Dave

    Bookmark   January 9, 2014 at 12:22AM
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dave_63

The tree I cut back to graft on to.

    Bookmark   January 9, 2014 at 12:24AM
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dave_63

The grafted fruit, which is larger than the Freyburg apple in photo 1.

    Bookmark   January 9, 2014 at 12:26AM
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dave_63

A view of the grafts.

    Bookmark   January 9, 2014 at 12:27AM
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brandon7 TN_zone(7)

When you graft a scion onto a rootstock or top-work a tree, like you have done, the fruit produced by the scion will be fruit of the scion cultivar (period). The rootstock, or the tree onto which you have grafted, may have some effects on the fruit (e.g. amount of and size of fruit), but not on the type of fruit. I am not specifically familiar with the two cultivars you are working with, so can't tell you how an unripe Freyburg should look. If Harvestman comes back, he can probably answer that MUCH better than me. If not, you may want to post on the Fruit and Orchards Forum.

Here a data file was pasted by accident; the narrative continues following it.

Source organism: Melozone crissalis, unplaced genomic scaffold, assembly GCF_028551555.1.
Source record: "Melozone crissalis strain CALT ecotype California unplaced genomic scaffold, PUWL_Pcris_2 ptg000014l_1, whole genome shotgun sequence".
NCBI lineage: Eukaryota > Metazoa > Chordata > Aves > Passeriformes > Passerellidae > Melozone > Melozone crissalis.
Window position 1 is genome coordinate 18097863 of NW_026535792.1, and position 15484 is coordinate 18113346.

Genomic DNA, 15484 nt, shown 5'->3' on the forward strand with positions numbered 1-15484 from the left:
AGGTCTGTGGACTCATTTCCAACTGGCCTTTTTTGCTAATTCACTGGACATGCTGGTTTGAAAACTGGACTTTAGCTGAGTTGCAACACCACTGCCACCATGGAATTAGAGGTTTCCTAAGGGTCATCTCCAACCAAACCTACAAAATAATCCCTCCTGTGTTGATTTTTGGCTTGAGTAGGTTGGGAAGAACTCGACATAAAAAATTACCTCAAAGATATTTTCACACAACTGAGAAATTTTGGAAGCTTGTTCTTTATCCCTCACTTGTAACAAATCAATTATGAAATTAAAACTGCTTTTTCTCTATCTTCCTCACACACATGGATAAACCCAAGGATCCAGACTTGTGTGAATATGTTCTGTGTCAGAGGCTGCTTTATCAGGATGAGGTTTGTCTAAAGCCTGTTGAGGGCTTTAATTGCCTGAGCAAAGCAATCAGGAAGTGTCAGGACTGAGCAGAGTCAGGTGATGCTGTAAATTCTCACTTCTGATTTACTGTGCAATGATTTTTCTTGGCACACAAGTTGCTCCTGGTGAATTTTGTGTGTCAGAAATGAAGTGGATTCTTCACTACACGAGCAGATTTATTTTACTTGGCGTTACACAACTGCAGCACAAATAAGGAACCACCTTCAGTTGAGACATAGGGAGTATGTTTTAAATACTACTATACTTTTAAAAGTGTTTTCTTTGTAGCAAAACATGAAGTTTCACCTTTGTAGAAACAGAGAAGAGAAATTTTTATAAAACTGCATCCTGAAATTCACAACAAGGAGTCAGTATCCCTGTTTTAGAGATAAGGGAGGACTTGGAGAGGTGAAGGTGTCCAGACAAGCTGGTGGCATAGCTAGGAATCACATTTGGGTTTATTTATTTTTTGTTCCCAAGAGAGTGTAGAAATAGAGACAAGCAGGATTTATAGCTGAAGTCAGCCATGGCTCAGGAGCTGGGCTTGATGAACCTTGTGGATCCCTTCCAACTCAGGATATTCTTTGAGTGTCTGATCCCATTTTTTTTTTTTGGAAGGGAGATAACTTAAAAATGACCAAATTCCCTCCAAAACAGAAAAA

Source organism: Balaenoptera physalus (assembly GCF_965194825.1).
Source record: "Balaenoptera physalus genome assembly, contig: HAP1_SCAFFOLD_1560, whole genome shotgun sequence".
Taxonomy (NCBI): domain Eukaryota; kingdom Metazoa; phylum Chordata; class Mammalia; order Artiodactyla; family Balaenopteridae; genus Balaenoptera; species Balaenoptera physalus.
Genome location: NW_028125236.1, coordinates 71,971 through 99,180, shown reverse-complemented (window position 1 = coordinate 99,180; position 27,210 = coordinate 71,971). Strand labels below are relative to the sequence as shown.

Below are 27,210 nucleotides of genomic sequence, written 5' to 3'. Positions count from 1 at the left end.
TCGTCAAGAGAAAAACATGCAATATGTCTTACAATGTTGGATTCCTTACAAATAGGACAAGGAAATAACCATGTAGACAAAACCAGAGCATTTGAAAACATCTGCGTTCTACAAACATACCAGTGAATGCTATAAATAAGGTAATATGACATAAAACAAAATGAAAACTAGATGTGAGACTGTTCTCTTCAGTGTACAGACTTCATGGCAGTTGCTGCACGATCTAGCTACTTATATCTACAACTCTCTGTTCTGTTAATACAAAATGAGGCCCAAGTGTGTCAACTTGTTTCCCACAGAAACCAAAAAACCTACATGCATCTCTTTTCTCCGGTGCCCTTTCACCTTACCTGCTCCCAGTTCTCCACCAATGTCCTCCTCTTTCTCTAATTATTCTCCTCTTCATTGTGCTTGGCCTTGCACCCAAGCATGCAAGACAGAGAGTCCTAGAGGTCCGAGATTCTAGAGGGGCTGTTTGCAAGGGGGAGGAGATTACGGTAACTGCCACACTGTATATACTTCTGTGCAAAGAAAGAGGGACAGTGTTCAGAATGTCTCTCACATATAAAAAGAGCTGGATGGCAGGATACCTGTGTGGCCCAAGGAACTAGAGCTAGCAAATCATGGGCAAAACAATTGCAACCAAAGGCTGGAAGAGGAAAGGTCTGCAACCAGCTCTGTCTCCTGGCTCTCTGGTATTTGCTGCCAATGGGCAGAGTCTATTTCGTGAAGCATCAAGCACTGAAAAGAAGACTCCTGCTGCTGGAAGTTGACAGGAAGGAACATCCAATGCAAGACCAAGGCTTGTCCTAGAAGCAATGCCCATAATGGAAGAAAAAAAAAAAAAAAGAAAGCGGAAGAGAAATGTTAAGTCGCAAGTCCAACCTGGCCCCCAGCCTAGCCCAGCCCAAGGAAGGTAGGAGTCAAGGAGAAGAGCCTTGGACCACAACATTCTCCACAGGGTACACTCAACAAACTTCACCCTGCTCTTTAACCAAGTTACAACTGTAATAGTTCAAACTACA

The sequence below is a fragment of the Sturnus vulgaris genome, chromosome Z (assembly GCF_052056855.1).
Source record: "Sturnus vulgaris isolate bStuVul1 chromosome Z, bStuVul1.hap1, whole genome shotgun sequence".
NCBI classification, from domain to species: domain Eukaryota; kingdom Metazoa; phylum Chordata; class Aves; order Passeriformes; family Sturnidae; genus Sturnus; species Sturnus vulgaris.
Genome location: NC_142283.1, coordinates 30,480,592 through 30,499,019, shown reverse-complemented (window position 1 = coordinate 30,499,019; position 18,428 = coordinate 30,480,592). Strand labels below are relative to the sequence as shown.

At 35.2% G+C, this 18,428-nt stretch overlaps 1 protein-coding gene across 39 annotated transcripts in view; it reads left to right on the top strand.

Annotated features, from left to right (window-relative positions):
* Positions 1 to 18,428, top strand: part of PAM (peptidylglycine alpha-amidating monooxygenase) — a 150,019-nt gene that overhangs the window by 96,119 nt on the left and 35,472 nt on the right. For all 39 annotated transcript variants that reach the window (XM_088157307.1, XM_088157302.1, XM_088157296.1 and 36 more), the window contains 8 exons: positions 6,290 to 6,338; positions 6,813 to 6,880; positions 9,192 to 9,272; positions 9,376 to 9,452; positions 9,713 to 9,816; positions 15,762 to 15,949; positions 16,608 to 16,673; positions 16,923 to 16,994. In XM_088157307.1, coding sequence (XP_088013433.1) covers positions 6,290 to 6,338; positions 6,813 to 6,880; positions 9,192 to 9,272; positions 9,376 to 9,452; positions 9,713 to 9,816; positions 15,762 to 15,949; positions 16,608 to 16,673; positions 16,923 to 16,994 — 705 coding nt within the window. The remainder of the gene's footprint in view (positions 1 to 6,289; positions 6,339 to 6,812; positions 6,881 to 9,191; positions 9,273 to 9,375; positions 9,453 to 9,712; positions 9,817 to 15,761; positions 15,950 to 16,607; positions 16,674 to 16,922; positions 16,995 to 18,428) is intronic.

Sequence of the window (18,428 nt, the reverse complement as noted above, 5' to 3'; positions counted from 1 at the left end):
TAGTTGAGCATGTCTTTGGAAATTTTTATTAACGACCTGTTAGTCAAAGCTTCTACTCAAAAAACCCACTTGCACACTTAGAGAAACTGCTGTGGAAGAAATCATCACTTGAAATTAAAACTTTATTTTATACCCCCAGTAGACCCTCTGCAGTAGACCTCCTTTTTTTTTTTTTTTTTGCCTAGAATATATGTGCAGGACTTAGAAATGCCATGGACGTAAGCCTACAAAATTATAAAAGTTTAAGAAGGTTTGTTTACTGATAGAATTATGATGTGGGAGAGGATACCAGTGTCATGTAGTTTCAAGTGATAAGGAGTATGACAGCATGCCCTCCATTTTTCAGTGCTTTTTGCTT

Bookmark   January 9, 2014 at 1:00PM
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dave_63

Hi Brandon
The rootstock for the Freyburg is MM106 and all I can tell you about the other tree is it was a dwarf Peasgood Nonsuch.

The first photo posted here is the unripe Freyburg and the 3rd and 4th photos are of the unripe grafted Freyburg. I would have thought they should at least look similar, being from the same tree, but they are not. I guess time will tell.

I did some reading on Freyburg apples yesterday and every description I could find described them as yellow-green, which clearly they are not... so I'm now questioning this too, but that's another subject.

Perhaps I should not have let the scion wood fruit immediately after grafting, and given it 12 months before it fruited onto new growth instead. Maybe that's the answer?

    Bookmark   January 9, 2014 at 8:56PM
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brandon7 TN_zone(7)